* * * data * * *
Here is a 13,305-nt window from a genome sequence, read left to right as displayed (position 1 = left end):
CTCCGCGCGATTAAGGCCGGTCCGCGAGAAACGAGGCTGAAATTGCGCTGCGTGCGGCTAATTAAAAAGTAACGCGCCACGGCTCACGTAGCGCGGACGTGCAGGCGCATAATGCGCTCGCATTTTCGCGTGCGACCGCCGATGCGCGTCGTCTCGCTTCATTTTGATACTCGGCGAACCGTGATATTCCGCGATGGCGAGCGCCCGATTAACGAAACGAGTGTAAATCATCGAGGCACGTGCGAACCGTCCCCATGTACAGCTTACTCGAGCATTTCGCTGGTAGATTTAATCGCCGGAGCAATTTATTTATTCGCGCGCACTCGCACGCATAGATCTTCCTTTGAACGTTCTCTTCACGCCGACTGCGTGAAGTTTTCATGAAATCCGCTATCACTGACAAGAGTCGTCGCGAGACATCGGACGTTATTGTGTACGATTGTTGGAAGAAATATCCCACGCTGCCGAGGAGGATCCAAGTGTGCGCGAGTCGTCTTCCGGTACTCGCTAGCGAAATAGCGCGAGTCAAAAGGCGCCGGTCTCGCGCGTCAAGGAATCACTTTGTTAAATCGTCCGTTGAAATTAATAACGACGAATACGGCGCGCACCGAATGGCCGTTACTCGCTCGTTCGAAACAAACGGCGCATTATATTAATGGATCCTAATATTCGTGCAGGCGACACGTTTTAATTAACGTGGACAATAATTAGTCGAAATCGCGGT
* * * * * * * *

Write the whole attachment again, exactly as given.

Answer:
Here is a 13,305-nt window from a genome sequence, read left to right as displayed (position 1 = left end):
CTCCGCGCGATTAAGGCCGGTCCGCGAGAAACGAGGCTGAAATTGCGCTGCGTGCGGCTAATTAAAAAGTAACGCGCCACGGCTCACGTAGCGCGGACGTGCAGGCGCATAATGCGCTCGCATTTTCGCGTGCGACCGCCGATGCGCGTCGTCTCGCTTCATTTTGATACTCGGCGAACCGTGATATTCCGCGATGGCGAGCGCCCGATTAACGAAACGAGTGTAAATCATCGAGGCACGTGCGAACCGTCCCCATGTACAGCTTACTCGAGCATTTCGCTGGTAGATTTAATCGCCGGAGCAATTTATTTATTCGCGCGCACTCGCACGCATAGATCTTCCTTTGAACGTTCTCTTCACGCCGACTGCGTGAAGTTTTCATGAAATCCGCTATCACTGACAAGAGTCGTCGCGAGACATCGGACGTTATTGTGTACGATTGTTGGAAGAAATATCCCACGCTGCCGAGGAGGATCCAAGTGTGCGCGAGTCGTCTTCCGGTACTCGCTAGCGAAATAGCGCGAGTCAAAAGGCGCCGGTCTCGCGCGTCAAGGAATCACTTTGTTAAATCGTCCGTTGAAATTAATAACGACGAATACGGCGCGCACCGAATGGCCGTTACTCGCTCGTTCGAAACAAACGGCGCATTATATTAATGGATCCTAATATTCGTGCAGGCGACACGTTTTAATTAACGTGGACAATAATTAGTCGAAATCGCGGT